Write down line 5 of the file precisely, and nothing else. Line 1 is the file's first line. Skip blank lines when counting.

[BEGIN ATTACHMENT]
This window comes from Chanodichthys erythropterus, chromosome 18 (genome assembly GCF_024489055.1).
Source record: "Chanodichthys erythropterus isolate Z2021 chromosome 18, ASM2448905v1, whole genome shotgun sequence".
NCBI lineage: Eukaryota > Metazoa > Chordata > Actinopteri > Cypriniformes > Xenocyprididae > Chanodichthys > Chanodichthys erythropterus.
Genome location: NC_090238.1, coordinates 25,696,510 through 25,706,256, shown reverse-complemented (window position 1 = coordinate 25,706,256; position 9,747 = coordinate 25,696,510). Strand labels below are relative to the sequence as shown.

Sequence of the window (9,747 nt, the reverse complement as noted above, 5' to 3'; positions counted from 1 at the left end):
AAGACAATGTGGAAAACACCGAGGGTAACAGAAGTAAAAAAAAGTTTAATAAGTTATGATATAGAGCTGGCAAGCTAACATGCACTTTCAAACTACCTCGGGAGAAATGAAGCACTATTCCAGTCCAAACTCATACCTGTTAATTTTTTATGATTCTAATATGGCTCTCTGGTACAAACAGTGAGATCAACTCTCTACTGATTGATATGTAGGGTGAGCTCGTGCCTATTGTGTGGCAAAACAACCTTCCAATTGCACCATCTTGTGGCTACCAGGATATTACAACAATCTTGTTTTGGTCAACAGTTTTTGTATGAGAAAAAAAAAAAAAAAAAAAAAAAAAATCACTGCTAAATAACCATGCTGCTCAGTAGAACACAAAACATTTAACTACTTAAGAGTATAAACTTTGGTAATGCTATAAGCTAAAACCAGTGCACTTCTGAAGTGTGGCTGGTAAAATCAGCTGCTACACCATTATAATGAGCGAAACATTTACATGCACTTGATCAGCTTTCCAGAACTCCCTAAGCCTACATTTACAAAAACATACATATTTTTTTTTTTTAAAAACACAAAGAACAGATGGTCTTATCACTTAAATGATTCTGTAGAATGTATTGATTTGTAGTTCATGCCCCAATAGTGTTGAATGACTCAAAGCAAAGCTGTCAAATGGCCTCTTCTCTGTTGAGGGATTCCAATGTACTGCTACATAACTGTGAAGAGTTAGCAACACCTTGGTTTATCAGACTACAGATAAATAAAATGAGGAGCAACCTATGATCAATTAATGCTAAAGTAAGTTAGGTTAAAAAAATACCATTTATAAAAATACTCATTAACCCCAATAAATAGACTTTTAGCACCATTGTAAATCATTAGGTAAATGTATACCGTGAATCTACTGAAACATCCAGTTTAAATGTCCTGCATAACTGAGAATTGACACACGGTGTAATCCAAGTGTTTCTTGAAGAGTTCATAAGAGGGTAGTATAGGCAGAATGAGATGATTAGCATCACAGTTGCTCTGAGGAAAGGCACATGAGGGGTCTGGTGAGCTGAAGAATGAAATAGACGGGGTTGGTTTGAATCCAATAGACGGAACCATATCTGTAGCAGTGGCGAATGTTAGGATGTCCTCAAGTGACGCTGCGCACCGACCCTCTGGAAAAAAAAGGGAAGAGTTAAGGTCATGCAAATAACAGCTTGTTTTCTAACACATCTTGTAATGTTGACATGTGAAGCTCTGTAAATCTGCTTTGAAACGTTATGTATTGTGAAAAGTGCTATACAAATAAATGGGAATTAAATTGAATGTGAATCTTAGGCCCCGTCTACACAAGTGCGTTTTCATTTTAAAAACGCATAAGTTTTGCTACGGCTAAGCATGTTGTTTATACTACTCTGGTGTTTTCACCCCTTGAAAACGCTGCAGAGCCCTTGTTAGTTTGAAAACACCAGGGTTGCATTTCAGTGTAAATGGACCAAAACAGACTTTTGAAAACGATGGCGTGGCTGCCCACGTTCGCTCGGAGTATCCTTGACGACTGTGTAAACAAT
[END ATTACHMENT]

Sequence of the window (9,747 nt, the reverse complement as noted above, 5' to 3'; positions counted from 1 at the left end):